Towards a computational theory of experience

Tomer Fekete, Shimon Edelman

Research output: Contribution to journalArticlepeer-review

37 Scopus citations


A standing challenge for the science of mind is to account for the datum that every mind faces in the most immediate - that is, unmediated - fashion: its phenomenal experience. The complementary tasks of explaining what it means for a system to give rise to experience and what constitutes the content of experience (qualia) in computational terms are particularly challenging, given the multiple realizability of computation. In this paper, we identify a set of conditions that a computational theory must satisfy for it to constitute not just a sufficient but a necessary, and therefore naturalistic and intrinsic, explanation of qualia. We show that a common assumption behind many neurocomputational theories of the mind, according to which mind states can be formalized solely in terms of instantaneous vectors of activities of representational units such as neurons, does not meet the requisite conditions, in part because it relies on inactive units to shape presently experienced qualia and implies a homogeneous representation space, which is devoid of intrinsic structure. We then sketch a naturalistic computational theory of qualia, which posits that experience is realized by dynamical activity-space trajectories (rather than points) and that its richness is measured by the representational capacity of the trajectory space in which it unfolds.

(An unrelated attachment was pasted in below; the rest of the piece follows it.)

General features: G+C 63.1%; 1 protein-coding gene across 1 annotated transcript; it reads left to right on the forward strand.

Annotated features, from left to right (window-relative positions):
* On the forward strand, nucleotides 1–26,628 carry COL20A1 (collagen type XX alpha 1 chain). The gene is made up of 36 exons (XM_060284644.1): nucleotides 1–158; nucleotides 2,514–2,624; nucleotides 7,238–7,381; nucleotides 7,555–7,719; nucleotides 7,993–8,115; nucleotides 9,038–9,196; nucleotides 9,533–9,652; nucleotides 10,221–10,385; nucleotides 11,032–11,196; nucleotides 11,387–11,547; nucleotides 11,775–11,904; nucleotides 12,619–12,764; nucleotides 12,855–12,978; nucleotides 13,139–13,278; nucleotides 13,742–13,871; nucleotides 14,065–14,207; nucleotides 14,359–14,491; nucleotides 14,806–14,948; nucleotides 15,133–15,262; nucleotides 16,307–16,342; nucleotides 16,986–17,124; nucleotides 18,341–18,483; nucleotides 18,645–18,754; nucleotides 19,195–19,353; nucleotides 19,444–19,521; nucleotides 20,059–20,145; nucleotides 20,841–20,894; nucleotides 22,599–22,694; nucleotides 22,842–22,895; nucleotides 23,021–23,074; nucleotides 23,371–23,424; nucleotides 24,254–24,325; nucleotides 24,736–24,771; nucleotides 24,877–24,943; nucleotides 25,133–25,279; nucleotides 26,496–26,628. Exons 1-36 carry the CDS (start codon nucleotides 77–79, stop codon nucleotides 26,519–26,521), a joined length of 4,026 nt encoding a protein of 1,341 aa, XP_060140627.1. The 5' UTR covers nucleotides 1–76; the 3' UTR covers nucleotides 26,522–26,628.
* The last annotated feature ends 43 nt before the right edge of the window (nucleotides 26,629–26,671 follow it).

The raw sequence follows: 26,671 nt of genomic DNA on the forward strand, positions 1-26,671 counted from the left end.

Original languageEnglish
Pages (from-to)807-827
Number of pages21
JournalConsciousness and Cognition
Issue number3
StatePublished - 1 Sep 2011
Externally publishedYes


  • Brain activation
  • Clustering
  • Computation
  • Concept
  • Dynamics
  • Experience
  • Qualia
  • Representation
  • State space
  • Trajectory

ASJC Scopus subject areas

  • Experimental and Cognitive Psychology
  • Developmental and Educational Psychology


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